See title. Are there any sources where there are recommended validity times of certificates (based on length, algo, etc)?

I'm particularly interested in validity of RSA certificates...

2 Answers 2


There's some info in the Microsoft blog:

Key length of 1024:  Validity period = not greater than 6-12 months
Key length of 2048:  Validity period = not greater than 2 years
Key length of 4096:  Validity period = not greater than 16 years

Edit :) ok, so let's try some more:

There is this recommendation from US government that says that shouldn't be longer than 3 years. And the validity period should be related to the interaction necessary to "renew" it: the more human interation is necessary, the longer the time, up to 3 years.

In Brazil, the recommendation is: source

  • 1024 bits, software generated: 1 year if stored in software and 2 years if in hardware (token)

  • 1024 bits, hardware generated: 3 years if stored in hardware

  • +1 for finding the same source as I already did :-) Any others?
    – eckes
    Commented Mar 2, 2012 at 12:53
  • 1
    "Interaction needed to renew" <-- is a usability measurement not a security measurement. For a security point of view it's literally how long can we be sure of the same key-pair without compromise.
    – ewanm89
    Commented Mar 2, 2012 at 22:24
  • One last thing, to put on the android market the developer key needs a 22 Oct 2033 minimum expiry date!
    – ewanm89
    Commented Mar 2, 2012 at 22:27
  • Link to US government recommendation is dead :-(
    – Betlista
    Commented Apr 1, 2015 at 15:21

The expiration date for a certificate should be set to the date at which you would like the certificate owner to come back for a renewal. This is a matter of trade-offs:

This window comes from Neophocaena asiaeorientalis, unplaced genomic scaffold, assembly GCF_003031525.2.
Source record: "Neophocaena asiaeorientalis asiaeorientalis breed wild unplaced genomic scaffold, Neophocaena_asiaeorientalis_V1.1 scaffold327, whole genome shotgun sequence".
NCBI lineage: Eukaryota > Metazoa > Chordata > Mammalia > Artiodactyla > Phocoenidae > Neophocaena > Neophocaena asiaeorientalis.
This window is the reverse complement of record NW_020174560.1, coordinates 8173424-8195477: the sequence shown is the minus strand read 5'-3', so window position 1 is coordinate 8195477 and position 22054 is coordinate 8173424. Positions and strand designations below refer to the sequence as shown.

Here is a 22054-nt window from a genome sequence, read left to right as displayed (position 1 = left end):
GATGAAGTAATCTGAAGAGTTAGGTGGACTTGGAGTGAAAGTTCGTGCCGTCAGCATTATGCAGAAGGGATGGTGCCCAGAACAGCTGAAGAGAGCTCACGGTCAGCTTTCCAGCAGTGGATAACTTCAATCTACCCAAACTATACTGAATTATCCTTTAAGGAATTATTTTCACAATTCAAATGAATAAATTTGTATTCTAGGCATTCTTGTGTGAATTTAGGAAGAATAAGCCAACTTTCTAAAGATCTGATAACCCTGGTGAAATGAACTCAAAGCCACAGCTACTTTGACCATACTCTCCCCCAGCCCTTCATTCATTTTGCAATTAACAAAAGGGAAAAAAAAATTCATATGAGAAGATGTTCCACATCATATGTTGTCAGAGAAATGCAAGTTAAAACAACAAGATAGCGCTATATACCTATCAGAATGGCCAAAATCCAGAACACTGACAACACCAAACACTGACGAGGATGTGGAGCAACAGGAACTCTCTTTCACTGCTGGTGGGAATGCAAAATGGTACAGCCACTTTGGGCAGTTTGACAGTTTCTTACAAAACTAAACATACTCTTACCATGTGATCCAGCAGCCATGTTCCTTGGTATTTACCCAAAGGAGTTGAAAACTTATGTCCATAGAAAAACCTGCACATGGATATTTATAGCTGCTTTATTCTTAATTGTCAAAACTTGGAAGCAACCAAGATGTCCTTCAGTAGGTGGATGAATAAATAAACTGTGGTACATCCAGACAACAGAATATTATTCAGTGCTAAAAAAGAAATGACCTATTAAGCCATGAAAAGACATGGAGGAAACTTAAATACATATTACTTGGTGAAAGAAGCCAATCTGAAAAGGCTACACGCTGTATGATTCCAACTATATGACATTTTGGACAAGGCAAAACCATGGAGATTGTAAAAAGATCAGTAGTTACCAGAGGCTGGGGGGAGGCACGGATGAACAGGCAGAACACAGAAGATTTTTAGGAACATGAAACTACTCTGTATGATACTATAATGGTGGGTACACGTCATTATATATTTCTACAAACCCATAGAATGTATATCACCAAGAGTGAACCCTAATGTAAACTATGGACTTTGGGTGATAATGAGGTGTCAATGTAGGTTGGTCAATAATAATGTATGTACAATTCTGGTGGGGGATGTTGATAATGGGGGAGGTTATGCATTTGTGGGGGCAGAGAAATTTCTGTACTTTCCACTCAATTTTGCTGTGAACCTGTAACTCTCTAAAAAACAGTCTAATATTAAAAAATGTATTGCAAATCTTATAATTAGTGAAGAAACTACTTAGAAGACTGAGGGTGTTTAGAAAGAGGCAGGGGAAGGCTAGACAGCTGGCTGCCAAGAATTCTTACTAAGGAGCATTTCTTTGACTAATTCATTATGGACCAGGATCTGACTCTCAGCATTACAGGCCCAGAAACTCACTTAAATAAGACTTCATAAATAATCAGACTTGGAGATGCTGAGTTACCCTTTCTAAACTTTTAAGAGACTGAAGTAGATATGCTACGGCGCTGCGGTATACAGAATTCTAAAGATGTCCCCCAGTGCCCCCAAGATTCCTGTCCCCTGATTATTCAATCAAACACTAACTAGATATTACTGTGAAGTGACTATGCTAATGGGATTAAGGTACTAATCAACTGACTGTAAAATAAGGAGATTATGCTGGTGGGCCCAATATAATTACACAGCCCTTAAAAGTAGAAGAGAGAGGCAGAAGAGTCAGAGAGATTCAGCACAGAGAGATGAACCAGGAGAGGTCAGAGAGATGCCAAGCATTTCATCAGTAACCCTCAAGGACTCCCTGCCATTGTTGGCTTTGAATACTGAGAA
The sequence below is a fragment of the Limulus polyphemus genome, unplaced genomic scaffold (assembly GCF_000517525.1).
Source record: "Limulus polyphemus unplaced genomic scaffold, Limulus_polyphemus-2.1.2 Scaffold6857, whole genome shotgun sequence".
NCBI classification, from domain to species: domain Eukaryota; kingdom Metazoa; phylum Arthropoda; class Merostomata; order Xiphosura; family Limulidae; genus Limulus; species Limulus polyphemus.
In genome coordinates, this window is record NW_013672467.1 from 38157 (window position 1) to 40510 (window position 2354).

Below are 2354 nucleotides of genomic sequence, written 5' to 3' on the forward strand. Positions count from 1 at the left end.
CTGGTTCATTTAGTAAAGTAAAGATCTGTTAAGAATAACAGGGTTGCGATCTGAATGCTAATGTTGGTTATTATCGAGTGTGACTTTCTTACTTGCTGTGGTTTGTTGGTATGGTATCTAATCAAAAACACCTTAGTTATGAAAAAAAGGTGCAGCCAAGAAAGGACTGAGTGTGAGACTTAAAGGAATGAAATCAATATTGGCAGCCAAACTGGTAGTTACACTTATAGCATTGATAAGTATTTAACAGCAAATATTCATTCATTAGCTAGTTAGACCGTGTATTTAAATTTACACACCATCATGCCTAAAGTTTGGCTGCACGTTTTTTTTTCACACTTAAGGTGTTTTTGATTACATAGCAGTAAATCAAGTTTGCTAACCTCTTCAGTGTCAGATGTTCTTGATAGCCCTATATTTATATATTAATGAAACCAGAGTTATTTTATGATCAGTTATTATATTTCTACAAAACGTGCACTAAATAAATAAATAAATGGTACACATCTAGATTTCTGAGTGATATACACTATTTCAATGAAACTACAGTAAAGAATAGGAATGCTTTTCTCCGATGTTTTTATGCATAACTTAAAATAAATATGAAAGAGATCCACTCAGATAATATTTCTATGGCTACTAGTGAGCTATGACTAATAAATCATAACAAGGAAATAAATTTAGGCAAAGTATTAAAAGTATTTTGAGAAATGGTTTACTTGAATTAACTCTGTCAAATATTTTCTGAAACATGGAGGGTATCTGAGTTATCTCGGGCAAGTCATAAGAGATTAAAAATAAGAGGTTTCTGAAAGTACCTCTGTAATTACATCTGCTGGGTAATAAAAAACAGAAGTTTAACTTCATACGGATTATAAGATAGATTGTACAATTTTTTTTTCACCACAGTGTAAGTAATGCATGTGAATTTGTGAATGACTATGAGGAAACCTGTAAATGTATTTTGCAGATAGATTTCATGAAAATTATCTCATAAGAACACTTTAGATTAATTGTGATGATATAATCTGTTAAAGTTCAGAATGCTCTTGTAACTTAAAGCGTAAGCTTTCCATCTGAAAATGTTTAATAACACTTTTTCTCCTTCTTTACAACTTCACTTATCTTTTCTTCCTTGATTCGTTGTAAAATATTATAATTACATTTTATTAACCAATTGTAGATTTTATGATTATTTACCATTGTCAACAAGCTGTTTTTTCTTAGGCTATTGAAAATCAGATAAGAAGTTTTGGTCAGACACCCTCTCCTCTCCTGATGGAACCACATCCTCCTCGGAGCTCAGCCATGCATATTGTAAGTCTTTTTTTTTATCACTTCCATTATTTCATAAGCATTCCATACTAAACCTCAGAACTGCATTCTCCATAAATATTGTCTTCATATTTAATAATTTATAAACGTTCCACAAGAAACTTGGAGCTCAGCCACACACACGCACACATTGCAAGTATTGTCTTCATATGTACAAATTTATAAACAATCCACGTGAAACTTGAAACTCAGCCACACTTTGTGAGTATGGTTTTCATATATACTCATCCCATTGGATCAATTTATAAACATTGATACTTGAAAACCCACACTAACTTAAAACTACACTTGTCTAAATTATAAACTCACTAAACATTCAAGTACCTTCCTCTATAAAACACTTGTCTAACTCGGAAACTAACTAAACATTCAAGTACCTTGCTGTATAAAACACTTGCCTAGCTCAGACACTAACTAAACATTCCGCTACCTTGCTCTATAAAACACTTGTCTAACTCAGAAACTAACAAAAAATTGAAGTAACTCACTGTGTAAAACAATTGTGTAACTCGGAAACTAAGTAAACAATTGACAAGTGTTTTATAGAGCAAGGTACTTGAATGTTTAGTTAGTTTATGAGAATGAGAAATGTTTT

• Each renewal operation entails some action from some human somewhere, so it has a cost which can be non-negligible.
  • Commercial CA use a business model which entails selling certificates, and frequent renewals mean more income.
  • Expiration of certificates allows you to remove the corresponding entries from CRL (Certificate Revocation Lists) so you do not want to make certificates live really long.
  • Some jurisdictions mandate specific validity ranges for reasons which are often obscure and sometimes wholly irrational. But the Law is the Law.
  • You do not want to make certificates whose life extends beyond the date at which you estimate that the public key might become crackable due to technological advances.

There are various "estimates" for "key strength" depending on its length, and these sometimes come with recommendation of key lifetime. This kind of job if 10% science, 90% "educated guesswork", which is a kind of divination. See this site for a lot of data. In particular, NIST says that a 2048-bit RSA key ought to be fine until at least year 2030. But the difference between a "maybe crackable key" and a "maybe not crackable key" is very fuzzy, so don't expect hard data here.

In practice, key strength far exceeds actual certificate lifetimes. Typical lifetimes for end-entity certificates range from one to three years; make that five to ten years for intermediate CA. For a root CA, make it expire in 2037 (i.e. as far as possible in the future but without crossing the fateful Y2038 problem).


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